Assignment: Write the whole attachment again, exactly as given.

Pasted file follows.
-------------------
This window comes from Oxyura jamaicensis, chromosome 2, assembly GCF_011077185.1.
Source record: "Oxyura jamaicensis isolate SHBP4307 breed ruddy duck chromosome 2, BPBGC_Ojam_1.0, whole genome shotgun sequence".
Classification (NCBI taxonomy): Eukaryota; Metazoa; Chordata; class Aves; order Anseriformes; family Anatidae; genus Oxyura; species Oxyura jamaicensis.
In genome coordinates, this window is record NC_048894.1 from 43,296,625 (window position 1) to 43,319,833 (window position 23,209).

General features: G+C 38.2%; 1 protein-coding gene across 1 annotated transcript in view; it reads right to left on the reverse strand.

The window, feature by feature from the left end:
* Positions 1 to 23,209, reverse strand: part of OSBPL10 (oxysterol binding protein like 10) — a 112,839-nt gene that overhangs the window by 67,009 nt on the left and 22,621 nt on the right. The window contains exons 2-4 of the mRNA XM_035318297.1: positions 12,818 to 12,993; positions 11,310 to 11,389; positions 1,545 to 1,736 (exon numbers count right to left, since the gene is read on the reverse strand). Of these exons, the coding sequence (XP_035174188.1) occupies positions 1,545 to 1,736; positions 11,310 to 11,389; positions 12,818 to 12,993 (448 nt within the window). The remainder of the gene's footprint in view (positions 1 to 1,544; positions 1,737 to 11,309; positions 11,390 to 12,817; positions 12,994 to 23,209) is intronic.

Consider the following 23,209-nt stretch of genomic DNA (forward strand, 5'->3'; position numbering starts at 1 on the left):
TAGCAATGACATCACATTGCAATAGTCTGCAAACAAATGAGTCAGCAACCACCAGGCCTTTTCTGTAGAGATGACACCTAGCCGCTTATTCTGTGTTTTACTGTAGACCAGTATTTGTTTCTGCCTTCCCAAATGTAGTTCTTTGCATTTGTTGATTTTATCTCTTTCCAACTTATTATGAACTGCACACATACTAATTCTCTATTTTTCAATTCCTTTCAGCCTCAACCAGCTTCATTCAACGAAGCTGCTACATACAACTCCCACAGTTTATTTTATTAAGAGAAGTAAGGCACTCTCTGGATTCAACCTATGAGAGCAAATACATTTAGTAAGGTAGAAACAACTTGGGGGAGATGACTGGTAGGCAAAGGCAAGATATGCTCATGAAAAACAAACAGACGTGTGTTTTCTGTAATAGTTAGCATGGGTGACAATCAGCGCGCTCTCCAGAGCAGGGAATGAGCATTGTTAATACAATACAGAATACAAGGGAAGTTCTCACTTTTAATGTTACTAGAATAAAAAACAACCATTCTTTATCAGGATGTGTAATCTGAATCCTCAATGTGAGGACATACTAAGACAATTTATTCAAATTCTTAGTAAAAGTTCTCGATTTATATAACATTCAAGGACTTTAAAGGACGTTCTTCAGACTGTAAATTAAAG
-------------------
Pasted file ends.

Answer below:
This window comes from Oxyura jamaicensis, chromosome 2, assembly GCF_011077185.1.
Source record: "Oxyura jamaicensis isolate SHBP4307 breed ruddy duck chromosome 2, BPBGC_Ojam_1.0, whole genome shotgun sequence".
Classification (NCBI taxonomy): Eukaryota; Metazoa; Chordata; class Aves; order Anseriformes; family Anatidae; genus Oxyura; species Oxyura jamaicensis.
In genome coordinates, this window is record NC_048894.1 from 43,296,625 (window position 1) to 43,319,833 (window position 23,209).

General features: G+C 38.2%; 1 protein-coding gene across 1 annotated transcript in view; it reads right to left on the reverse strand.

The window, feature by feature from the left end:
* Positions 1 to 23,209, reverse strand: part of OSBPL10 (oxysterol binding protein like 10) — a 112,839-nt gene that overhangs the window by 67,009 nt on the left and 22,621 nt on the right. The window contains exons 2-4 of the mRNA XM_035318297.1: positions 12,818 to 12,993; positions 11,310 to 11,389; positions 1,545 to 1,736 (exon numbers count right to left, since the gene is read on the reverse strand). Of these exons, the coding sequence (XP_035174188.1) occupies positions 1,545 to 1,736; positions 11,310 to 11,389; positions 12,818 to 12,993 (448 nt within the window). The remainder of the gene's footprint in view (positions 1 to 1,544; positions 1,737 to 11,309; positions 11,390 to 12,817; positions 12,994 to 23,209) is intronic.

Consider the following 23,209-nt stretch of genomic DNA (forward strand, 5'->3'; position numbering starts at 1 on the left):
TAGCAATGACATCACATTGCAATAGTCTGCAAACAAATGAGTCAGCAACCACCAGGCCTTTTCTGTAGAGATGACACCTAGCCGCTTATTCTGTGTTTTACTGTAGACCAGTATTTGTTTCTGCCTTCCCAAATGTAGTTCTTTGCATTTGTTGATTTTATCTCTTTCCAACTTATTATGAACTGCACACATACTAATTCTCTATTTTTCAATTCCTTTCAGCCTCAACCAGCTTCATTCAACGAAGCTGCTACATACAACTCCCACAGTTTATTTTATTAAGAGAAGTAAGGCACTCTCTGGATTCAACCTATGAGAGCAAATACATTTAGTAAGGTAGAAACAACTTGGGGGAGATGACTGGTAGGCAAAGGCAAGATATGCTCATGAAAAACAAACAGACGTGTGTTTTCTGTAATAGTTAGCATGGGTGACAATCAGCGCGCTCTCCAGAGCAGGGAATGAGCATTGTTAATACAATACAGAATACAAGGGAAGTTCTCACTTTTAATGTTACTAGAATAAAAAACAACCATTCTTTATCAGGATGTGTAATCTGAATCCTCAATGTGAGGACATACTAAGACAATTTATTCAAATTCTTAGTAAAAGTTCTCGATTTATATAACATTCAAGGACTTTAAAGGACGTTCTTCAGACTGTAAATTAAAG